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Published: Oct 03, 2022 5 min read
Photo collage of a senior couple driving into a sunset where the sun is a pause button
Money; Getty Images

More Americans 45 and older are moving the goalpost for their retirements further down the field thanks to the exploding cost of living. That’s bad news for young people and employers.

Forty percent of American workers 45 and older said they’re pushing back their retirements amid inflation, according to research published this week from the Nationwide Retirement Institute, a retirement insights group. That’s twice the number of older workers delaying retirement compared to last year, an increase with consequences for younger workers and companies as an aging workforce impedes the hiring process.

The consultancy agency Edelman Data and Intelligence gathered the data for the NRI study using a survey of 1,700 stakeholders conducted online in July and August.

Workforce impact of delayed retirements

Over a third of private companies surveyed said that delayed retirements hamper their ability to hire new talent, and 34% answered that hiring young, new talent in particular becomes challenging as the retirement age increases.

“We’re watching delayed retirements impact employers’ entire talent lifecycle, and it may be unintentionally contributing to ‘quiet quitting,’” Amelia Dunlap, vice president of Nationwide Retirement Solutions marketing, said in a news release.

Health insurance and benefits plans also become more expensive for companies as fewer older employees retire, 35% of companies said — and the ripple effect is affecting the wellbeing of other employees.

“Employers may find themselves with a workforce that lacks motivation to go above and beyond without the ability to reward employees for a job well done,” Dunlap said.

Three in 10 employers said the consequences of an aging workforce include lower team morale, and roughly the same amount said employees’ mental health is negatively affected. Just over a quarter of companies (27%) have also noticed lower productivity.

Younger employees feel lost when it comes to retirement

Retirement stress is trickling down to younger employees, too, the survey found. Overall, less than 60% of employees feel positive about their retirement plans, and even more (66%) said inflation is the primary reason.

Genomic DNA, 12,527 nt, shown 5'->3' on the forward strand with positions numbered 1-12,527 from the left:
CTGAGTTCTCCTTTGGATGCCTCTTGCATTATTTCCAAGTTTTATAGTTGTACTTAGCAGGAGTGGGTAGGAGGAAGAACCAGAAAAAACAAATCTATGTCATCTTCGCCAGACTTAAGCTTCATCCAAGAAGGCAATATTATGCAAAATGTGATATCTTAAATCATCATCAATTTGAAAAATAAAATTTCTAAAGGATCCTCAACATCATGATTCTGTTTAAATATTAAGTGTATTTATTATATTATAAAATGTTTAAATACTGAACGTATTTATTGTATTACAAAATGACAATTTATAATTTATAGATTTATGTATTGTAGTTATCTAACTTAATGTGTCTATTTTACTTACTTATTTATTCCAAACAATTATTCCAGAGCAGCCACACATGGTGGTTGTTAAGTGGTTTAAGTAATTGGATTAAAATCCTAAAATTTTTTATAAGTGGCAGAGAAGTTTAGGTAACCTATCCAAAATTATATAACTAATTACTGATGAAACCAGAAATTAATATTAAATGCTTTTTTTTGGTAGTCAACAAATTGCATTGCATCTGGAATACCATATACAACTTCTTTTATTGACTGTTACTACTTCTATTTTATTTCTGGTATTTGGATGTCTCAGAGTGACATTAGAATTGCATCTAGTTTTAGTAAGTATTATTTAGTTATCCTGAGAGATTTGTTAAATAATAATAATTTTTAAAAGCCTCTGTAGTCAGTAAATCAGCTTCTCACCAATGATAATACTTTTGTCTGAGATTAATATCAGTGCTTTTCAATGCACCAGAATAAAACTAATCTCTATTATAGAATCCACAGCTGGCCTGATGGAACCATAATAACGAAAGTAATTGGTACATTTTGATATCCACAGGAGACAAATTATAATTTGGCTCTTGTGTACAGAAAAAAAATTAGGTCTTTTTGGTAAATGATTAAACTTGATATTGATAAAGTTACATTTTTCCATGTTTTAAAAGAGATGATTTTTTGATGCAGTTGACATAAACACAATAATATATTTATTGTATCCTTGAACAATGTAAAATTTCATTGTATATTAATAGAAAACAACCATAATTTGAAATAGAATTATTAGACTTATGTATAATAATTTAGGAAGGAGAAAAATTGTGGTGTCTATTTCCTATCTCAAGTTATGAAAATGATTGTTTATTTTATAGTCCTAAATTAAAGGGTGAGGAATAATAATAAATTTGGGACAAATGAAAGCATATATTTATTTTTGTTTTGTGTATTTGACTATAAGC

Workers between 35 and 44 were likelier than their 45-and-older colleagues to express confusion (21%) and panic (16%) about affording retirement.

Public vs. private sector retirement attitudes

NRI also found that employees in the public sector — where employees tend to earn less but receive better benefits compensation, according to the National Institute on Retirement Security — are more optimistic about their retirement plans. Compared to 41% of private-sector employees who said they plan to delay retirement due to inflation, only 28% of public-sector workers said the same.

Overwhelmingly, government employees feel they’re on a stable financial path to retirement: 75% said they’re on the right track, while a little more than half (56%) of private-sector workers said they’re financially prepared to retire.

Workers want lifetime income options

Amid unstable retirement outlooks, employees and companies both said they’re interested in guaranteed lifetime income strategies via annuities: insurance contracts that allow employees to convert a portion of their retirement savings into a predictable lifetime income stream.

In other words, an annuity that produces lifetime income allows employees to transition some of their retirement savings into a steady income stream. More than half of employees surveyed for the NRI study said they’re interested in these strategies, and 41% said they would likely roll over their retirement savings into a guaranteed lifetime income option if given the chance.

Both public and private employers also like the idea: 69% of private companies and 70% of public employers want to add guaranteed lifetime income options to their retirement plans.

A lack of education on other retirement savings strategies holds back companies and employees, the survey found. While more than half said they’d like to explore guaranteed lifetime income options, only 22% said they were actually familiar with them. Over 40% of employees and 38% of plan sponsors said lack of knowledge was the primary factor in not contributing to guaranteed lifetime income strategies.

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